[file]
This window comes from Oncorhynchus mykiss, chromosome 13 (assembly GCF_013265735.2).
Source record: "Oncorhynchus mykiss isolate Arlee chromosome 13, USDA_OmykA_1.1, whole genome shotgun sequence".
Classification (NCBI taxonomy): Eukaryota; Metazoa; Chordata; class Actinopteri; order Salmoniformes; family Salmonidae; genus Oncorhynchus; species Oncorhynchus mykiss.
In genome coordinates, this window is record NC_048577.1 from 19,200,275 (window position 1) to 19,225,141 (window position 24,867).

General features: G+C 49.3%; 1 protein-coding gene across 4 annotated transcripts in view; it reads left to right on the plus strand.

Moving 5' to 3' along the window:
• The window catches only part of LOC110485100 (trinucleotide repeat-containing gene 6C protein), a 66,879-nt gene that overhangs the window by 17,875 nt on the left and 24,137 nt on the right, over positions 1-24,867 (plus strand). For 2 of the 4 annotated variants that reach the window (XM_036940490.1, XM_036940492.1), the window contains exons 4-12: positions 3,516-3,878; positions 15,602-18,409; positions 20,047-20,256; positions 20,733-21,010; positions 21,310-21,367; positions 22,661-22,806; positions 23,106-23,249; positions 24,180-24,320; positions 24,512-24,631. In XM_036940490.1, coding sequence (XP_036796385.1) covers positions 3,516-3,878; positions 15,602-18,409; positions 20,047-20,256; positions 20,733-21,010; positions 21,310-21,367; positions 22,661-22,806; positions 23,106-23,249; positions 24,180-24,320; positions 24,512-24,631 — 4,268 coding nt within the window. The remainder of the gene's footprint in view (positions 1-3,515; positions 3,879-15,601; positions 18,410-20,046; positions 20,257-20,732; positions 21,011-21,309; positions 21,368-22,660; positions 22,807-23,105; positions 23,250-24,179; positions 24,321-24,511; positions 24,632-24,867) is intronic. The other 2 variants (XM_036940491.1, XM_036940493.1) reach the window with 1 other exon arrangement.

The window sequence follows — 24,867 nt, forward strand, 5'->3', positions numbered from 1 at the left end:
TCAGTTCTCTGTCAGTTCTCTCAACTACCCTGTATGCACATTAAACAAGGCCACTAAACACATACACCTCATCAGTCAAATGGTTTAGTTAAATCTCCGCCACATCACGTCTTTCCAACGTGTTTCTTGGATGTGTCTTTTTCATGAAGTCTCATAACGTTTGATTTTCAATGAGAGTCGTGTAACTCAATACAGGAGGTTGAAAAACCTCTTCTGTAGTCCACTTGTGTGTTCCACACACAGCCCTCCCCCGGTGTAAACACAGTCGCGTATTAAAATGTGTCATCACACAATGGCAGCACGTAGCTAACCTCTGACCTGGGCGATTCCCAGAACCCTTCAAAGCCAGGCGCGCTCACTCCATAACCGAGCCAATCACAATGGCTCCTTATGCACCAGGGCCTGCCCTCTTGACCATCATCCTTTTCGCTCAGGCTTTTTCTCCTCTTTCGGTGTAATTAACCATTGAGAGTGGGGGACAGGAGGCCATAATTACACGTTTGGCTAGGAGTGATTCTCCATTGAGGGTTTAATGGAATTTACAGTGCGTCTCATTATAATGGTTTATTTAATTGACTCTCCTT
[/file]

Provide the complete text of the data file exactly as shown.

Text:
This window comes from Oncorhynchus mykiss, chromosome 13 (assembly GCF_013265735.2).
Source record: "Oncorhynchus mykiss isolate Arlee chromosome 13, USDA_OmykA_1.1, whole genome shotgun sequence".
Classification (NCBI taxonomy): Eukaryota; Metazoa; Chordata; class Actinopteri; order Salmoniformes; family Salmonidae; genus Oncorhynchus; species Oncorhynchus mykiss.
In genome coordinates, this window is record NC_048577.1 from 19,200,275 (window position 1) to 19,225,141 (window position 24,867).

General features: G+C 49.3%; 1 protein-coding gene across 4 annotated transcripts in view; it reads left to right on the plus strand.

Moving 5' to 3' along the window:
• The window catches only part of LOC110485100 (trinucleotide repeat-containing gene 6C protein), a 66,879-nt gene that overhangs the window by 17,875 nt on the left and 24,137 nt on the right, over positions 1-24,867 (plus strand). For 2 of the 4 annotated variants that reach the window (XM_036940490.1, XM_036940492.1), the window contains exons 4-12: positions 3,516-3,878; positions 15,602-18,409; positions 20,047-20,256; positions 20,733-21,010; positions 21,310-21,367; positions 22,661-22,806; positions 23,106-23,249; positions 24,180-24,320; positions 24,512-24,631. In XM_036940490.1, coding sequence (XP_036796385.1) covers positions 3,516-3,878; positions 15,602-18,409; positions 20,047-20,256; positions 20,733-21,010; positions 21,310-21,367; positions 22,661-22,806; positions 23,106-23,249; positions 24,180-24,320; positions 24,512-24,631 — 4,268 coding nt within the window. The remainder of the gene's footprint in view (positions 1-3,515; positions 3,879-15,601; positions 18,410-20,046; positions 20,257-20,732; positions 21,011-21,309; positions 21,368-22,660; positions 22,807-23,105; positions 23,250-24,179; positions 24,321-24,511; positions 24,632-24,867) is intronic. The other 2 variants (XM_036940491.1, XM_036940493.1) reach the window with 1 other exon arrangement.

The window sequence follows — 24,867 nt, forward strand, 5'->3', positions numbered from 1 at the left end:
TCAGTTCTCTGTCAGTTCTCTCAACTACCCTGTATGCACATTAAACAAGGCCACTAAACACATACACCTCATCAGTCAAATGGTTTAGTTAAATCTCCGCCACATCACGTCTTTCCAACGTGTTTCTTGGATGTGTCTTTTTCATGAAGTCTCATAACGTTTGATTTTCAATGAGAGTCGTGTAACTCAATACAGGAGGTTGAAAAACCTCTTCTGTAGTCCACTTGTGTGTTCCACACACAGCCCTCCCCCGGTGTAAACACAGTCGCGTATTAAAATGTGTCATCACACAATGGCAGCACGTAGCTAACCTCTGACCTGGGCGATTCCCAGAACCCTTCAAAGCCAGGCGCGCTCACTCCATAACCGAGCCAATCACAATGGCTCCTTATGCACCAGGGCCTGCCCTCTTGACCATCATCCTTTTCGCTCAGGCTTTTTCTCCTCTTTCGGTGTAATTAACCATTGAGAGTGGGGGACAGGAGGCCATAATTACACGTTTGGCTAGGAGTGATTCTCCATTGAGGGTTTAATGGAATTTACAGTGCGTCTCATTATAATGGTTTATTTAATTGACTCTCCTT